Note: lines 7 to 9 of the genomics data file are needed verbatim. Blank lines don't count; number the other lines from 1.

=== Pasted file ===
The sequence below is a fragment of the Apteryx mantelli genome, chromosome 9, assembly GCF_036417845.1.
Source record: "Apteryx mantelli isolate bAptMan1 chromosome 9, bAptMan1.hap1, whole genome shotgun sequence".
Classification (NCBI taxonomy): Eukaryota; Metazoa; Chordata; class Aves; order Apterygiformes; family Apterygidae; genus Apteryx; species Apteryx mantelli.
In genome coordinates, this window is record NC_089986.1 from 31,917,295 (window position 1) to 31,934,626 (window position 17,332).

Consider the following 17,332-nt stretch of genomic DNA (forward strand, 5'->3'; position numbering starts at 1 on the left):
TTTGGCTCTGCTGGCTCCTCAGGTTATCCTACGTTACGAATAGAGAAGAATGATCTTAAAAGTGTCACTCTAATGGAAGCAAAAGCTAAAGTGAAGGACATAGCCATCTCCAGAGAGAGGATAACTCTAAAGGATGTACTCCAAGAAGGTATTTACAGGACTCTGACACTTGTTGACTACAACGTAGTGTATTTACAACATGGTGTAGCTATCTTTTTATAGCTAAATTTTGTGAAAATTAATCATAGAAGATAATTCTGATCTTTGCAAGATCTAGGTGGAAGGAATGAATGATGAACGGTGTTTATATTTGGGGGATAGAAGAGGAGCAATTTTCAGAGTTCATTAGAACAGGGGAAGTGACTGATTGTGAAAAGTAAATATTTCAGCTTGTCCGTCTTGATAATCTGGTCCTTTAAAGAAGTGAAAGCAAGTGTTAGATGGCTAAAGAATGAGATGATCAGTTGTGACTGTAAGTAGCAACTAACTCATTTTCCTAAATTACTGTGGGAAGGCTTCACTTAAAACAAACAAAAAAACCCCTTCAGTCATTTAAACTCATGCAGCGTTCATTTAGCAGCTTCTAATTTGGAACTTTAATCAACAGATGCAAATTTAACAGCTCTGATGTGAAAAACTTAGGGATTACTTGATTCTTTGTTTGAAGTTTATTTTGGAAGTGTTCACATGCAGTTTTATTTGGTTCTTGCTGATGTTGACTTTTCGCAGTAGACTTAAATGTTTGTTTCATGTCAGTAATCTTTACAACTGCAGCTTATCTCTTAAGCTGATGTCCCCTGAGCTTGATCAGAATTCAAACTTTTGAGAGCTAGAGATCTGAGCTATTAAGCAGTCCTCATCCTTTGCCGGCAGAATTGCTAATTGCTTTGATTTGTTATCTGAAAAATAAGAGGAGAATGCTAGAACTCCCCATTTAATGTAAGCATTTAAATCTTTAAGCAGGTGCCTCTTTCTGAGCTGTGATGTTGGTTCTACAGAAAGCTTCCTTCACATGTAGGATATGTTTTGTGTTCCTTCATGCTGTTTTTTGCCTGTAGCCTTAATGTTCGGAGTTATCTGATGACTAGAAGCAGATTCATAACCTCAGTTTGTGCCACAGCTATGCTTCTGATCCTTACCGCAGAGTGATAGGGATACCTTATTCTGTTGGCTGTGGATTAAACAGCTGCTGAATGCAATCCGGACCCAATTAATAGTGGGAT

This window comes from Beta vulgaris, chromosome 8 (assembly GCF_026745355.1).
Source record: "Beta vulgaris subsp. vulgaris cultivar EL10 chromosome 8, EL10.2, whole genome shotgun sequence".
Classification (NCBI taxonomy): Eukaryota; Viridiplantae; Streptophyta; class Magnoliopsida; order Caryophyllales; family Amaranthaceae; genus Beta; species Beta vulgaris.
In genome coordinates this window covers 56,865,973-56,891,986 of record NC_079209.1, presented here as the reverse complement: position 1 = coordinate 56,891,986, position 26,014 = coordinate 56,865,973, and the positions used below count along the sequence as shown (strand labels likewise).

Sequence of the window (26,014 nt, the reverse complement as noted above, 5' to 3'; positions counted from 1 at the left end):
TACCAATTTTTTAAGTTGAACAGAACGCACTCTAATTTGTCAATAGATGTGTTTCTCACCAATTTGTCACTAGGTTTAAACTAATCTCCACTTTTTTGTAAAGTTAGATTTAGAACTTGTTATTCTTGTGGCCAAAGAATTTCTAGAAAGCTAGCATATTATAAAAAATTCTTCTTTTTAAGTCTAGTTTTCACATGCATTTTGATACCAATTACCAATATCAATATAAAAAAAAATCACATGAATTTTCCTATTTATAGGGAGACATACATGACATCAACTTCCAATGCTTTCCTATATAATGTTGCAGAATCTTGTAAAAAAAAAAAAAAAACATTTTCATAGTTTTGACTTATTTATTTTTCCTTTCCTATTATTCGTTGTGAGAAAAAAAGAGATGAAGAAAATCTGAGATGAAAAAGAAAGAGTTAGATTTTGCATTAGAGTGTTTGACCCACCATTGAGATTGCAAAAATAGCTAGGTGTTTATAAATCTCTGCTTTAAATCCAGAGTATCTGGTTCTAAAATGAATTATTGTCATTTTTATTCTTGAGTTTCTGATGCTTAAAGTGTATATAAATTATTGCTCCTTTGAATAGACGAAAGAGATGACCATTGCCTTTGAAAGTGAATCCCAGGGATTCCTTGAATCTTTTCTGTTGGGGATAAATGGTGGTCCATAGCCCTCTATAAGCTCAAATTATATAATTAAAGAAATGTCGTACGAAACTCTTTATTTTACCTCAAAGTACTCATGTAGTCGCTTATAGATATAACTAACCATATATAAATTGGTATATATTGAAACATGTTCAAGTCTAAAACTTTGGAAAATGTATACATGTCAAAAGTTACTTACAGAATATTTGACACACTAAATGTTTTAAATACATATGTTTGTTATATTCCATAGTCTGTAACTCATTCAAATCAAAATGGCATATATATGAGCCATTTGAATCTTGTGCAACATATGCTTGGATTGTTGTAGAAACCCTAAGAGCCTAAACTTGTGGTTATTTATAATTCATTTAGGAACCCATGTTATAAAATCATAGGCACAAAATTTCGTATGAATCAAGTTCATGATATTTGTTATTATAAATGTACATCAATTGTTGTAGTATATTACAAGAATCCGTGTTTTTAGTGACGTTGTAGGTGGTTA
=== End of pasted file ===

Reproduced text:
This window comes from Beta vulgaris, chromosome 8 (assembly GCF_026745355.1).
Source record: "Beta vulgaris subsp. vulgaris cultivar EL10 chromosome 8, EL10.2, whole genome shotgun sequence".
Classification (NCBI taxonomy): Eukaryota; Viridiplantae; Streptophyta; class Magnoliopsida; order Caryophyllales; family Amaranthaceae; genus Beta; species Beta vulgaris.